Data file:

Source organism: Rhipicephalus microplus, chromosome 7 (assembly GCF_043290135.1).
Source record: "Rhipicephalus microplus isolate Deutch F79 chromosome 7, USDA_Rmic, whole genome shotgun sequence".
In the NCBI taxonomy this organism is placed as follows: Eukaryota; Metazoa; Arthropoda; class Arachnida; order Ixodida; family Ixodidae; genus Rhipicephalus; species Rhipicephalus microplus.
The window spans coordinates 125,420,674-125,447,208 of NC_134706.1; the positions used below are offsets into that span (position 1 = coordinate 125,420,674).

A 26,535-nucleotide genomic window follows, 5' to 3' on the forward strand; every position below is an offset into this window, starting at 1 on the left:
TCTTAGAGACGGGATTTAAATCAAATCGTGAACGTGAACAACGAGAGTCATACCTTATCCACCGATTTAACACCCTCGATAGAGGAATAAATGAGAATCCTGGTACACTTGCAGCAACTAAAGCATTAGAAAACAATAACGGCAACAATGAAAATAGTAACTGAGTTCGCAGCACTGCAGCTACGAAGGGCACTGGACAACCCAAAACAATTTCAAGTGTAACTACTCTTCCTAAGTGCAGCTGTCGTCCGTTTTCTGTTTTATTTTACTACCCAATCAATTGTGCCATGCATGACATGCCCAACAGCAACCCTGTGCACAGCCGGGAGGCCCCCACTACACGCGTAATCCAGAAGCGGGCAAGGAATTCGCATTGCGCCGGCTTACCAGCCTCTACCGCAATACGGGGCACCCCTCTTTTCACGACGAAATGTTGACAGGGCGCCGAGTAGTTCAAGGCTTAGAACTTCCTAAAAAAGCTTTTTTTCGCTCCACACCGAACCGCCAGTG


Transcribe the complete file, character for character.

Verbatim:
Source organism: Rhipicephalus microplus, chromosome 7 (assembly GCF_043290135.1).
Source record: "Rhipicephalus microplus isolate Deutch F79 chromosome 7, USDA_Rmic, whole genome shotgun sequence".
In the NCBI taxonomy this organism is placed as follows: Eukaryota; Metazoa; Arthropoda; class Arachnida; order Ixodida; family Ixodidae; genus Rhipicephalus; species Rhipicephalus microplus.
The window spans coordinates 125,420,674-125,447,208 of NC_134706.1; the positions used below are offsets into that span (position 1 = coordinate 125,420,674).

A 26,535-nucleotide genomic window follows, 5' to 3' on the forward strand; every position below is an offset into this window, starting at 1 on the left:
TCTTAGAGACGGGATTTAAATCAAATCGTGAACGTGAACAACGAGAGTCATACCTTATCCACCGATTTAACACCCTCGATAGAGGAATAAATGAGAATCCTGGTACACTTGCAGCAACTAAAGCATTAGAAAACAATAACGGCAACAATGAAAATAGTAACTGAGTTCGCAGCACTGCAGCTACGAAGGGCACTGGACAACCCAAAACAATTTCAAGTGTAACTACTCTTCCTAAGTGCAGCTGTCGTCCGTTTTCTGTTTTATTTTACTACCCAATCAATTGTGCCATGCATGACATGCCCAACAGCAACCCTGTGCACAGCCGGGAGGCCCCCACTACACGCGTAATCCAGAAGCGGGCAAGGAATTCGCATTGCGCCGGCTTACCAGCCTCTACCGCAATACGGGGCACCCCTCTTTTCACGACGAAATGTTGACAGGGCGCCGAGTAGTTCAAGGCTTAGAACTTCCTAAAAAAGCTTTTTTTCGCTCCACACCGAACCGCCAGTG